Objective Determine if dedicated surgical teams can improve and sustain intraoperative efficiency for pediatric posterior spine fusion (PSF) Design Comparison of OR efficiency data from sequential summer improvement projects and outcome data following adoption of a dedicated surgical team model for PSF cases. Setting Academic tertiary pediatric hospital Participants Patients undergoing PSF for adolescent idiopathic scoliosis, anesthesiology team, orthopedic surgeons, operating room nurses, neurophysiologists, radiology technicians, preoperative nurses, improvement advisors. Intervention(s) Dedicated surgical team care model for PSF developed using formal quality improvement methodology. Main outcome measure(s) Total operating room time for PSF surgery. Results A multidisciplinary quality improvement team developed and implemented a dedicated team model leading to a 29% reduction in total operating room time in summer 2015 pilot data compared to data collected during a less structured improvement effort in summer 2014. This dedicated team model was expanded to more complicated patients and another high-volume surgeon in January 2016 with consistent improvement in operative efficiency from a historical average of 395 min to 317 min following implementation of the dedicated team model. Conclusions Multidisciplinary efforts are useful for creating dedicated teams and sustainable reductions in total OR time for pediatric PSF.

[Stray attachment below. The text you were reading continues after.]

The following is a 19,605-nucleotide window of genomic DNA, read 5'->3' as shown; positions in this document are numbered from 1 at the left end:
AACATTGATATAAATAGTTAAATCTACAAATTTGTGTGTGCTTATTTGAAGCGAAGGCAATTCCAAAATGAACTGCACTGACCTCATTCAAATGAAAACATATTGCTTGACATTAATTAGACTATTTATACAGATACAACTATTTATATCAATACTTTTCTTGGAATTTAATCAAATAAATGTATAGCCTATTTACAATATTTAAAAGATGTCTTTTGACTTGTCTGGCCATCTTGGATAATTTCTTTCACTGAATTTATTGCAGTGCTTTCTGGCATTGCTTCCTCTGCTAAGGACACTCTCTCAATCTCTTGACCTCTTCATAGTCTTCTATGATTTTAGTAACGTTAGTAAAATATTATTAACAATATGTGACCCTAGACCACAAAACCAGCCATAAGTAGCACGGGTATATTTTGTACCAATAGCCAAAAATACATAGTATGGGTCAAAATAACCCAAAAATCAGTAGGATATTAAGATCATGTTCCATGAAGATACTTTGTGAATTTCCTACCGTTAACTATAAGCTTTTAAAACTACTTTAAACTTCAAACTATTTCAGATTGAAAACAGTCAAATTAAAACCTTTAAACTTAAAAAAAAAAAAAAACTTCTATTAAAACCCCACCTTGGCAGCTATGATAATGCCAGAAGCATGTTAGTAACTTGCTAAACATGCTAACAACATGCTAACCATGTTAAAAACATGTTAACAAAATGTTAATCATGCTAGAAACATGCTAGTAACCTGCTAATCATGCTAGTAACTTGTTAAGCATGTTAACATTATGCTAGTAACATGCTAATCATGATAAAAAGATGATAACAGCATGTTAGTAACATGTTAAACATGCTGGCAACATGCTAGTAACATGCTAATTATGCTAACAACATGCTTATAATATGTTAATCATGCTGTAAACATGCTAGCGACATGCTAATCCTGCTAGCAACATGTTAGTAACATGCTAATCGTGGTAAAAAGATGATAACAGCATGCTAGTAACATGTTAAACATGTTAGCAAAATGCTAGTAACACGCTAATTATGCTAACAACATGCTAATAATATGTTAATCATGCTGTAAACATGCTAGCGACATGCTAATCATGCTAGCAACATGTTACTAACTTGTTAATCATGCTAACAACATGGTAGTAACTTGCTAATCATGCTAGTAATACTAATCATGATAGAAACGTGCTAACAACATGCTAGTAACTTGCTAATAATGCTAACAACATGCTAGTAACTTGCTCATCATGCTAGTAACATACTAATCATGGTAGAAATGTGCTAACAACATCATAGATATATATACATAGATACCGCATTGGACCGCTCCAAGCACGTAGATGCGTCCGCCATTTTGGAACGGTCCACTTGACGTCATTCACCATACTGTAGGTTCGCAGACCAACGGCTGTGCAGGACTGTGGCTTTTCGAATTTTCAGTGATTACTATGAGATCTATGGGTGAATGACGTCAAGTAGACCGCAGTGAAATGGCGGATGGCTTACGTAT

- Hospital care
- Quality improvement
- Statistical process control
ASJC Scopus subject areas
- Critical Care and Intensive Care Medicine
- Anesthesiology and Pain Medicine